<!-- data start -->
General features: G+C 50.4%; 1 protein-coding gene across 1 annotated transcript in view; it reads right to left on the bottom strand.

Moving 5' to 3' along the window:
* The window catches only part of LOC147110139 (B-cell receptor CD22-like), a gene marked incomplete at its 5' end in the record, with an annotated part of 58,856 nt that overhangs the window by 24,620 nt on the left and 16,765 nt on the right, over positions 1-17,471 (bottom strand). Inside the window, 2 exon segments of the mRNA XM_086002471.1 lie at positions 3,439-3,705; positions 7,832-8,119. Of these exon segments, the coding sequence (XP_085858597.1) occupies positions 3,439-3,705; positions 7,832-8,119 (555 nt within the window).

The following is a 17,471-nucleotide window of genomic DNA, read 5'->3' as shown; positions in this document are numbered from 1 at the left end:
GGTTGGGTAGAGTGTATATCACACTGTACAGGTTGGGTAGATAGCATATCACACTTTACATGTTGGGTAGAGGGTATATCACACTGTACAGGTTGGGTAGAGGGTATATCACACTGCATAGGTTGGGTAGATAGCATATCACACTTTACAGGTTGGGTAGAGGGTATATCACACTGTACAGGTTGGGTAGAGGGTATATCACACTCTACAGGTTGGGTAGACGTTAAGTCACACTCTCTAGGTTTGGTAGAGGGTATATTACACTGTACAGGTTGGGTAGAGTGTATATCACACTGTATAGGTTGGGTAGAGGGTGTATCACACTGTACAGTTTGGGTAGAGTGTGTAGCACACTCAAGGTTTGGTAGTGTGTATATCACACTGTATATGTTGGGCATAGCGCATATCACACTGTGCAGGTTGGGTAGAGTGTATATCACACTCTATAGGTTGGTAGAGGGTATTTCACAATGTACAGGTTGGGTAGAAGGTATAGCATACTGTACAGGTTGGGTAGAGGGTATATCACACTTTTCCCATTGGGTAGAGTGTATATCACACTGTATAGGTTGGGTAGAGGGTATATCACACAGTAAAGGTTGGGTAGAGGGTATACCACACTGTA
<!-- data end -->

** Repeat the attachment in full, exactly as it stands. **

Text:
General features: G+C 50.4%; 1 protein-coding gene across 1 annotated transcript in view; it reads right to left on the bottom strand.

Moving 5' to 3' along the window:
* The window catches only part of LOC147110139 (B-cell receptor CD22-like), a gene marked incomplete at its 5' end in the record, with an annotated part of 58,856 nt that overhangs the window by 24,620 nt on the left and 16,765 nt on the right, over positions 1-17,471 (bottom strand). Inside the window, 2 exon segments of the mRNA XM_086002471.1 lie at positions 3,439-3,705; positions 7,832-8,119. Of these exon segments, the coding sequence (XP_085858597.1) occupies positions 3,439-3,705; positions 7,832-8,119 (555 nt within the window).

The following is a 17,471-nucleotide window of genomic DNA, read 5'->3' as shown; positions in this document are numbered from 1 at the left end:
GGTTGGGTAGAGTGTATATCACACTGTACAGGTTGGGTAGATAGCATATCACACTTTACATGTTGGGTAGAGGGTATATCACACTGTACAGGTTGGGTAGAGGGTATATCACACTGCATAGGTTGGGTAGATAGCATATCACACTTTACAGGTTGGGTAGAGGGTATATCACACTGTACAGGTTGGGTAGAGGGTATATCACACTCTACAGGTTGGGTAGACGTTAAGTCACACTCTCTAGGTTTGGTAGAGGGTATATTACACTGTACAGGTTGGGTAGAGTGTATATCACACTGTATAGGTTGGGTAGAGGGTGTATCACACTGTACAGTTTGGGTAGAGTGTGTAGCACACTCAAGGTTTGGTAGTGTGTATATCACACTGTATATGTTGGGCATAGCGCATATCACACTGTGCAGGTTGGGTAGAGTGTATATCACACTCTATAGGTTGGTAGAGGGTATTTCACAATGTACAGGTTGGGTAGAAGGTATAGCATACTGTACAGGTTGGGTAGAGGGTATATCACACTTTTCCCATTGGGTAGAGTGTATATCACACTGTATAGGTTGGGTAGAGGGTATATCACACAGTAAAGGTTGGGTAGAGGGTATACCACACTGTA